Ohio State Map
Download our FREE Ohio state map printable. Use it as a coloring page or use it to plot the state’s geographical features.
Activities for Children in Ohio
Whether you homeschool in the state of Ohio, or are just visiting, below is a list of field trip ideas that will help supplement the Ohio facts unit study.
- Great Lakes Science Center (Columbus) – The Great Lakes Science Center is one of the best locations in the state for fun and interactive STEM Education. For those curious about the natural environment of the great lakes region, this is the place for you! This science center is also home to the NASA Glenn Visitor Center, one of 11 in the country. There are also homeschool programs offered October through February.
- Rock & Roll Hall of Fame (Cleveland) – For all the rock and roll fans, this hall of fame provides an immersive music experience. This field trip location recognizes and archives the most famous rock and roll musicians, producers, and provides a fun history of the genre.
- Cincinnati Zoo & Botanical Garden (Cincinnati) – Considered one of the best zoos in the country, the Cincinnati Zoo provides for an entire day of fun for all ages. The zoo is also home to several famous animals, such as Fiona the Hippo and Susie the Gorilla, and will be growing in coming years.
- Garst Museum (Greenville) – For history buffs, the Garst Museum is a must-see field trip. With over 300,000 artifacts, this museum offers so much to learn. One of their most exciting exhibits includes the story of Annie Oakley, a young sharpshooter who was born and raised in Ohio!
- MAPS Air Museum (North Canton) – The MAPS Air Museum is an internationally known museum of aviation with plenty to do and see. With constant new exhibits, the museum offers students the chance to explore an airplane hangar and see historic relics, such as the USS Arizona from World War II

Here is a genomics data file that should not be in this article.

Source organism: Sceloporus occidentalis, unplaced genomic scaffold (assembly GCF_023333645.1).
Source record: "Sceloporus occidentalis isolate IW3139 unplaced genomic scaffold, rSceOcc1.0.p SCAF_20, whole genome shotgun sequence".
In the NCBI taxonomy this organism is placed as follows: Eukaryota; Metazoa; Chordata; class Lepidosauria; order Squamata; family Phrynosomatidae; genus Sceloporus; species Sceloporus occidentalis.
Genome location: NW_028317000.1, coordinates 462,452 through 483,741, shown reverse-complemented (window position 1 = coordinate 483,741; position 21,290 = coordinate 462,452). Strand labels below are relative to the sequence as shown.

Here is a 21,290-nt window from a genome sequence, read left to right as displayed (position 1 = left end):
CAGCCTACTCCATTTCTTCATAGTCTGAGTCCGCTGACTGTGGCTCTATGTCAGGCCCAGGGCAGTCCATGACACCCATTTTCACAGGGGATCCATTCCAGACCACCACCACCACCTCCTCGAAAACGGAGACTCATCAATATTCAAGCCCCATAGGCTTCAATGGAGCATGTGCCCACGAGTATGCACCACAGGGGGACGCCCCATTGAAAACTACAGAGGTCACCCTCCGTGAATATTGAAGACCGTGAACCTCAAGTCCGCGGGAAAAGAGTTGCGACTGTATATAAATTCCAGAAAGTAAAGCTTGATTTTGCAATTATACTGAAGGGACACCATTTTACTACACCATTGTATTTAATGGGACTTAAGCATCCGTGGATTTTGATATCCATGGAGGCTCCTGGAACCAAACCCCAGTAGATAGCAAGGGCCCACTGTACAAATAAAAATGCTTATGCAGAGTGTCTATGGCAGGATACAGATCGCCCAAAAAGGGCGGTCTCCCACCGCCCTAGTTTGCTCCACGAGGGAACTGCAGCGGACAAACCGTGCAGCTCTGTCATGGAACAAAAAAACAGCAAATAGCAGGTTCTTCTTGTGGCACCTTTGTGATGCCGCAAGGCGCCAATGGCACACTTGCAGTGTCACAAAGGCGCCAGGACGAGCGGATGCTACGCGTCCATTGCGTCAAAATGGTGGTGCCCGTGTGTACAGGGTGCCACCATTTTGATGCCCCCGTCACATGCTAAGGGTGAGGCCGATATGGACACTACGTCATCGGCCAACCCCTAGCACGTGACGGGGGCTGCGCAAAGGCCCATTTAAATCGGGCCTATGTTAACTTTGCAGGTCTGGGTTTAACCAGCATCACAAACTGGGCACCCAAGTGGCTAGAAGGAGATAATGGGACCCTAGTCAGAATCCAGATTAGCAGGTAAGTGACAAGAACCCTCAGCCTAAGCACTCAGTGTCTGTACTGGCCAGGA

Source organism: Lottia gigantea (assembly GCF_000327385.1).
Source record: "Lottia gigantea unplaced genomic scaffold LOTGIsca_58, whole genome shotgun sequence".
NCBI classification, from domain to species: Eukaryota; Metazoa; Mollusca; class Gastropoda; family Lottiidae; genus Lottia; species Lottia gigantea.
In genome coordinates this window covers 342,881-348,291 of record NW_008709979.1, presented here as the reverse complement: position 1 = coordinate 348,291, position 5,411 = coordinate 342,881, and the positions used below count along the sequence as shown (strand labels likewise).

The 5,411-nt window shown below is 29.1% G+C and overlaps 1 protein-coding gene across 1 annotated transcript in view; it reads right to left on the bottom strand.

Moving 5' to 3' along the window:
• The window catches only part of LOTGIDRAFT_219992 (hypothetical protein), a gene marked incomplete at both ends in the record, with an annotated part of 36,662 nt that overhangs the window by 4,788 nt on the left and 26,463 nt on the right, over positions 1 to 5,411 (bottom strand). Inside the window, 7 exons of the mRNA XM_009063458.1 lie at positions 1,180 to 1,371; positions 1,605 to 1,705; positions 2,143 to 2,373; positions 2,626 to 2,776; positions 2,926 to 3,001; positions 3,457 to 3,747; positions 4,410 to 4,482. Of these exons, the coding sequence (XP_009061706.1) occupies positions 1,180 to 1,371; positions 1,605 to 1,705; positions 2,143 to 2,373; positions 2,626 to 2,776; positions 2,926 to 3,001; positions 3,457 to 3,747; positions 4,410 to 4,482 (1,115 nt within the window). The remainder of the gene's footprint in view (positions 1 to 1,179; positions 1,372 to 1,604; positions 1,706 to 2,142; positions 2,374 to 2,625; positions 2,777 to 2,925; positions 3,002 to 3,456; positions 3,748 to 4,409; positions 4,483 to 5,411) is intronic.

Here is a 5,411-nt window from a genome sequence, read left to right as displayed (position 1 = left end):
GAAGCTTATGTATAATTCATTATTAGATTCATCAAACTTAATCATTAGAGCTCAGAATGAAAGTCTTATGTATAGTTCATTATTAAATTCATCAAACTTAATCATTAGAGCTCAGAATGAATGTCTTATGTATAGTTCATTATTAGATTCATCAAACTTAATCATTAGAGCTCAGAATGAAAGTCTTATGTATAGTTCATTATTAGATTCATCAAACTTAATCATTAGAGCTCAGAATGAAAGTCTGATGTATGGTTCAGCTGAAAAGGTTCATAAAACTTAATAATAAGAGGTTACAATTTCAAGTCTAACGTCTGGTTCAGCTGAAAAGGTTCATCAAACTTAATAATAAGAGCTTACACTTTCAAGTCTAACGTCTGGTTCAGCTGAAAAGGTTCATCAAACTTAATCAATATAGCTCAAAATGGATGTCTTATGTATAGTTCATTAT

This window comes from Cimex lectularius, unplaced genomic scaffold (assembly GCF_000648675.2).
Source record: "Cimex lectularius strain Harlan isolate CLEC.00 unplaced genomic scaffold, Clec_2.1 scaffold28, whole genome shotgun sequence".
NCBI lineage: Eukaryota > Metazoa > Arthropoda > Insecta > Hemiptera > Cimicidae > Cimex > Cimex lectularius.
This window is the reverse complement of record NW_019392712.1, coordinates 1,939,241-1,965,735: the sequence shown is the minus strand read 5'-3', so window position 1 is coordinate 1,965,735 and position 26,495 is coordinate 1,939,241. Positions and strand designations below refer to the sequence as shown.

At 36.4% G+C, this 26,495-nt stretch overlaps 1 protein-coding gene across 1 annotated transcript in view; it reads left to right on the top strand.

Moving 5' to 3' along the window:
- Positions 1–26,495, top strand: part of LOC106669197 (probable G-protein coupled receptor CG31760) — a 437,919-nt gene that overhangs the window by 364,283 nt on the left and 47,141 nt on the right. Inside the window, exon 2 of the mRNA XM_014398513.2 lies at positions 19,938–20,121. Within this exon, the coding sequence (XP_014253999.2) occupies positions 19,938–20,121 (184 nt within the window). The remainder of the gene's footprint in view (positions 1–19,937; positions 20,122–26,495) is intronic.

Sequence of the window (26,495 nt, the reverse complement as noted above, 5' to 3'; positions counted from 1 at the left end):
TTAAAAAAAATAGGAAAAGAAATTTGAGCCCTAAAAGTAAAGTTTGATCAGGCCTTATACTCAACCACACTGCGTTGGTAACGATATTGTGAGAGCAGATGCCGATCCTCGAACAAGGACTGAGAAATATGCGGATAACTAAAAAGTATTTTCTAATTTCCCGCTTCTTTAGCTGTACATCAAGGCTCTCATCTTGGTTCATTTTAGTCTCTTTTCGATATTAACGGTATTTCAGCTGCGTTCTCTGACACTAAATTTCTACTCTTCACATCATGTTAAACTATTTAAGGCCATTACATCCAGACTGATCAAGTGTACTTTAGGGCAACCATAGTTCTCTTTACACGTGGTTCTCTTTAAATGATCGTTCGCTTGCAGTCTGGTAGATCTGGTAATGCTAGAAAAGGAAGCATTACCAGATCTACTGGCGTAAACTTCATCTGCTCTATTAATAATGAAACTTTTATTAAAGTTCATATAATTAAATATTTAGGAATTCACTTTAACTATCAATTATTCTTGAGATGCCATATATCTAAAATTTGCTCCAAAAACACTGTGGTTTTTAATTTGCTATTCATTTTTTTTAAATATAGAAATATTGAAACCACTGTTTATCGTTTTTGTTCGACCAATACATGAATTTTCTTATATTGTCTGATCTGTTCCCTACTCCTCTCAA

Looking for more things to do with your kids in Ohio? Check out this post full of field trip ideas in Ohio!
Ohio Freebies and Deals for Homeschoolers
- Ashland Symphony Orchestra (Ashland) – Offering many free concerts, the Ashland Symphony Orchestra is a great way to get your child interested in music. Make sure to check their website to see which concerts and events are free.
- Ohio Statehouse (Columbus) – For those interested in architecture, history, and politics, this free field trip is for you! Students can tour the Statehouse, Senate Building, and the Atrium. The Atrium is home to the Lincoln Plaque, which signifies when he visited the Ohio Statehouse in 1859.
- Cincinnati Art Museum (Cincinnati) – This museum is always free and offers over 67,000 pieces of artwork over the past 6,000 years from across the world to view! Visitors can wander freely through the museum or join on a free tour led by a docent. Free programs are also offered for children; make sure to check the website before your visit!
- Marblehead Lighthouse State Park (Marblehead) – Known as one of Lake Erie’s most known and photographed landmark, this state park houses the oldest lighthouse on the great lakes. The park, offering scenic areas for picnics, and the museum are free to visit, but to climb the lighthouse is $3 per person over the age of six.
Ohio Learning Games for Children
Now that you have learned these Ohio facts and history, continue the fun with these free learning resources: